Putin’s war against Ukrainian civilians is not new — nor will it work
Russia’s armored offensive in Ukraine, which Russian President Vladimir Putin clearly believed would be over in a few days, has been stymied by fierce Ukrainian resistance and is bogged down without having taken any major cities. The world has watched in horror as Russian forces have turned their guns, bombs, and missiles on civilian areas of these cities.
This is intentional targeting of civilians.
Commentators have been quick to argue that the “rubble-ization” of urban areas is a favorite Russian strategy, pointing to the bombing of Syrian cities like Aleppo, the destruction of Grozny (twice) in the Chechen Wars of the 1990s, which left tens of thousands dead, and the Soviet counterinsurgency campaign in Afghanistan in the 1980s, which killed roughly 1 million civilians. They are not wrong.
Yet labeling the intentional targeting of civilians as a uniquely Russian practice is misleading. In my book, “Targeting Civilians in War,” I documented over 50 such campaigns in interstate wars alone (there are even more in civil wars, which are more numerous). These campaigns ranged from siege warfare against cities (like the Prussian siege of Paris during the Franco-Prussian War) to starvation blockades (by Britain against the Central Powers in World War I) to urban area bombing (Britain against Germany from 1942 to 1945 and the U.S. versus Japan in 1945) to ethnic cleansing and genocide (Nazi Germany on the Eastern Front in World War II). There was nothing incidental about the civilian deaths caused by these strategies; rather, they were the intended result.
Why do states do this to innocent civilians in wartime? The principal reason germane to the Russia-Ukraine case is they get frustrated or desperate. This frustration can result from one or both of two factors: failing to win a quick and decisive victory or suffering (or anticipating) high human costs of fighting.
In the former, states rarely plan to wage extended battles of attrition; they would prefer to defeat their opponents with alacrity and avoid a costly and prolonged bloodletting. Examples of such plans include German strategies in both world wars, one of which (in the Battle of France) succeeded brilliantly whereas the other (the Schlieffen Plan) failed, resulting in a brutal stalemate on the Western Front.
Relatedly, states also turn to civilian victimization when they suffer high costs — measured primarily in terms of soldier’s lives — or anticipate suffering high costs. The descent into trench warfare in 1914 prompted Britain to escalate its naval blockade against the Central Powers to stop all imports of food. Similarly, following the Chinese intervention in the Korean War, Gen. Douglas MacArthur (supported by Joint Chiefs of Staff and President Truman) ordered the destruction of North Korean cities and towns with incendiary munitions. And the anticipation of a deadly invasion of the Japanese home islands in 1945 contributed to the firebombing and eventual atomic bombing of Japan.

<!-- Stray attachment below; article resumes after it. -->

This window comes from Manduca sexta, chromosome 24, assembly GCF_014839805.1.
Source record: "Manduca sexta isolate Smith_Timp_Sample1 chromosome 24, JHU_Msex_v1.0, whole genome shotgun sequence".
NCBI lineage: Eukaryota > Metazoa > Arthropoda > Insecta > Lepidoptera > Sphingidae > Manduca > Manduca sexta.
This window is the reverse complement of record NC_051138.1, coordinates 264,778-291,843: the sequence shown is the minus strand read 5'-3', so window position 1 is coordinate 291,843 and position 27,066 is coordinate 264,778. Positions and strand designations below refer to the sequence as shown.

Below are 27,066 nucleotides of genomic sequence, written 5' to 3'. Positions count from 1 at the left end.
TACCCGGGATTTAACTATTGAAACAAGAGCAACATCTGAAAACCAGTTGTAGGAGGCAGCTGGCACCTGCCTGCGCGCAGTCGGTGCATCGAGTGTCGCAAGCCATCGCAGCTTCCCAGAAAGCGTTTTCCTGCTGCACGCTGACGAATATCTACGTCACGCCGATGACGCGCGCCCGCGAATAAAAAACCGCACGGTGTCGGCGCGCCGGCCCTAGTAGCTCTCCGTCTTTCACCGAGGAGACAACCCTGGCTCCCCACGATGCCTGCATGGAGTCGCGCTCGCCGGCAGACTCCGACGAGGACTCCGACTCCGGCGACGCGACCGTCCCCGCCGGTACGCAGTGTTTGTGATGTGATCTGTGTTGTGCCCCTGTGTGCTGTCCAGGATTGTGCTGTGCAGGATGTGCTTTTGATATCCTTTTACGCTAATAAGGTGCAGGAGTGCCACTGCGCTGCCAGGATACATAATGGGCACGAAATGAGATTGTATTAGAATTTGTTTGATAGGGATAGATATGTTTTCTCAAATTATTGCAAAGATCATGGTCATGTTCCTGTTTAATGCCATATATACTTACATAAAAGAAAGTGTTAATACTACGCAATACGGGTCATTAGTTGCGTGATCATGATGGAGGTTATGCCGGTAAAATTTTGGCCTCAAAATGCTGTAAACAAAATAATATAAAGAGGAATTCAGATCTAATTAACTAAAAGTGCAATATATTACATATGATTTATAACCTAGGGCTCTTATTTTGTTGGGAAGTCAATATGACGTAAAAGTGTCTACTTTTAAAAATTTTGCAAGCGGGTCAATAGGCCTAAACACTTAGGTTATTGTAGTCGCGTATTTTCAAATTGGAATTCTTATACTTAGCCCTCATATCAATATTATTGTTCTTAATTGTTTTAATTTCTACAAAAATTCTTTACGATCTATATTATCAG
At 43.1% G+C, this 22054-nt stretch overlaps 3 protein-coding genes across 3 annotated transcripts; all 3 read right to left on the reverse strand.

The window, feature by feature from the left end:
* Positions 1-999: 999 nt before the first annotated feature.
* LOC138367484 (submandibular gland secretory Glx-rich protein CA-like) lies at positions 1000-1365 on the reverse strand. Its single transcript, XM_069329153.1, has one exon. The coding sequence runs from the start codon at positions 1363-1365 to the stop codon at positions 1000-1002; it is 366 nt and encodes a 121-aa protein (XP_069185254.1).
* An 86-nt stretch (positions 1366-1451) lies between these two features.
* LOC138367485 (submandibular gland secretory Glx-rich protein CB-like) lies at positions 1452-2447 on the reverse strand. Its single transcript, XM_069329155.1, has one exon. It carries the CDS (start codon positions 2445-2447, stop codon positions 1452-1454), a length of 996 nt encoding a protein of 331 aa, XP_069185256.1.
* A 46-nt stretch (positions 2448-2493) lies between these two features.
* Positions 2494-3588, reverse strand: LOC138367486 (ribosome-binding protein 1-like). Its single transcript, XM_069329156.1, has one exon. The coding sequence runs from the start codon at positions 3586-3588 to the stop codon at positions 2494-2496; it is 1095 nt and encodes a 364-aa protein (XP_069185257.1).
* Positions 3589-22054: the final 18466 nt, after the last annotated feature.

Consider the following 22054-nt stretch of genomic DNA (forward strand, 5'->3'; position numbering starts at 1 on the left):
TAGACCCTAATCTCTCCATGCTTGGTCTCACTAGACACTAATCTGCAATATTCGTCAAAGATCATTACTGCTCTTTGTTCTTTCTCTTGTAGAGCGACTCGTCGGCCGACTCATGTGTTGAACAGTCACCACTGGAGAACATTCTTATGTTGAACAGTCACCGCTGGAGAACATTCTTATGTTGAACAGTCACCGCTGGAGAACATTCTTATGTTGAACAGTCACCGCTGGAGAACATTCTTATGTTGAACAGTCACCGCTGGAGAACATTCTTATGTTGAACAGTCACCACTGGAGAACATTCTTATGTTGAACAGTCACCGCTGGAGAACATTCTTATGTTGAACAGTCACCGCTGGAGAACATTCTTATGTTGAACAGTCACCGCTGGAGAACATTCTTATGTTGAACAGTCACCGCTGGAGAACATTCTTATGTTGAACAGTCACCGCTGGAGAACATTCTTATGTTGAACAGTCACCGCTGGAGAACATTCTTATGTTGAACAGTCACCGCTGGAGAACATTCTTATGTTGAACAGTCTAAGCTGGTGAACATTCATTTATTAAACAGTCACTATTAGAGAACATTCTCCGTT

Russia’s predicament in Ukraine bears a striking resemblance to these past instances of civilian victimization. Putin’s vision of a quick and decisive conquest of Ukraine has devolved into a costly slugfest that shows no sign of abating anytime soon. The unexpected ferocity of Ukraine’s defenders (augmented by plentiful Western firepower) and the incompetence and poor morale of Putin’s own forces have stopped his lightning attack in its tracks. Images of charred Russian armored vehicles and destroyed helicopters abound on the internet.
When viewed historically, Putin’s war on Ukrainian civilians is thus not terribly surprising. The hope, as with all such past campaigns, is to inflict enough pain on noncombatants that their leaders capitulate to halt the bloodshed — or that the people themselves rise up and demand an end to the war.
Punishment strategies based on targeting civilians, however, rarely work.
It is true that states that engage in such behavior sometimes win wars — witness the Allies in World War II. Yet, research on strategic bombing of civilian populations shows that it contributes little or nothing to victory. Other work finds that campaigns of civilian targeting on average make little difference except when a belligerent’s military has already lost the war on the battlefield.
Thus, while Putin’s attack on Ukrainian civilians is predictable, its probable outcome is as well.
No Ukrainian city has capitulated in the face of ferocious bombardment. Instead, the onslaught has bred hatred for Russia and rallied Ukrainians to resist. Tens of thousands of Ukrainian men have returned from abroad to fight for their country and the government of Ukrainian President Volodymyr Zelensky shows no signs of giving up.
Putin thus has succeeded only in galvanizing his enemy to fight even harder to thwart his invasion.
Alexander B. Downes is associate professor of political science and international affairs at George Washington University. He is the author of “Targeting Civilians in War” and “Catastrophic Success: Why Foreign-Imposed Regime Change Goes Wrong,” both from Cornell University Press.